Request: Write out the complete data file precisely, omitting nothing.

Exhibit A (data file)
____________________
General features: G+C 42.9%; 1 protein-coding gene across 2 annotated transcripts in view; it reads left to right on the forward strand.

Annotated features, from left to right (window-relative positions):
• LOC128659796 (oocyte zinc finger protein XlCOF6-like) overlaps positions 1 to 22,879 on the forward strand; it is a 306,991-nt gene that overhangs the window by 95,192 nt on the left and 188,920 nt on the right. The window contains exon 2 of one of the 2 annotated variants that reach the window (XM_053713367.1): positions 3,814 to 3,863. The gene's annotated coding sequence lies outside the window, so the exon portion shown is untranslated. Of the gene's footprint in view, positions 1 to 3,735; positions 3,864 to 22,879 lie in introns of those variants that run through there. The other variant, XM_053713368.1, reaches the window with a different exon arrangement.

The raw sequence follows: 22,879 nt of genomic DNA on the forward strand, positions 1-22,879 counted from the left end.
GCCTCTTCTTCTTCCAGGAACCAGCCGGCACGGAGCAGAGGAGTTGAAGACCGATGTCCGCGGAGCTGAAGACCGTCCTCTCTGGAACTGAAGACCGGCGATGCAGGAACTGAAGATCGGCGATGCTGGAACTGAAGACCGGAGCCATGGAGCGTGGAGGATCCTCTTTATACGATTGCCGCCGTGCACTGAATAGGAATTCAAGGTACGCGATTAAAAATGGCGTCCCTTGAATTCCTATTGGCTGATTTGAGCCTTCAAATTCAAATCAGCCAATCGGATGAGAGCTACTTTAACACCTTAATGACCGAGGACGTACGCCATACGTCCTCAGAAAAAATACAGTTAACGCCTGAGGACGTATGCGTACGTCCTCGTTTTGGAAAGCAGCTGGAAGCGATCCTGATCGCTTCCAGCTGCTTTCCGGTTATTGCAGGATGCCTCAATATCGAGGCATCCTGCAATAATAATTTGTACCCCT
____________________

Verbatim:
General features: G+C 42.9%; 1 protein-coding gene across 2 annotated transcripts in view; it reads left to right on the forward strand.

Annotated features, from left to right (window-relative positions):
• LOC128659796 (oocyte zinc finger protein XlCOF6-like) overlaps positions 1 to 22,879 on the forward strand; it is a 306,991-nt gene that overhangs the window by 95,192 nt on the left and 188,920 nt on the right. The window contains exon 2 of one of the 2 annotated variants that reach the window (XM_053713367.1): positions 3,814 to 3,863. The gene's annotated coding sequence lies outside the window, so the exon portion shown is untranslated. Of the gene's footprint in view, positions 1 to 3,735; positions 3,864 to 22,879 lie in introns of those variants that run through there. The other variant, XM_053713368.1, reaches the window with a different exon arrangement.

The raw sequence follows: 22,879 nt of genomic DNA on the forward strand, positions 1-22,879 counted from the left end.
GCCTCTTCTTCTTCCAGGAACCAGCCGGCACGGAGCAGAGGAGTTGAAGACCGATGTCCGCGGAGCTGAAGACCGTCCTCTCTGGAACTGAAGACCGGCGATGCAGGAACTGAAGATCGGCGATGCTGGAACTGAAGACCGGAGCCATGGAGCGTGGAGGATCCTCTTTATACGATTGCCGCCGTGCACTGAATAGGAATTCAAGGTACGCGATTAAAAATGGCGTCCCTTGAATTCCTATTGGCTGATTTGAGCCTTCAAATTCAAATCAGCCAATCGGATGAGAGCTACTTTAACACCTTAATGACCGAGGACGTACGCCATACGTCCTCAGAAAAAATACAGTTAACGCCTGAGGACGTATGCGTACGTCCTCGTTTTGGAAAGCAGCTGGAAGCGATCCTGATCGCTTCCAGCTGCTTTCCGGTTATTGCAGGATGCCTCAATATCGAGGCATCCTGCAATAATAATTTGTACCCCT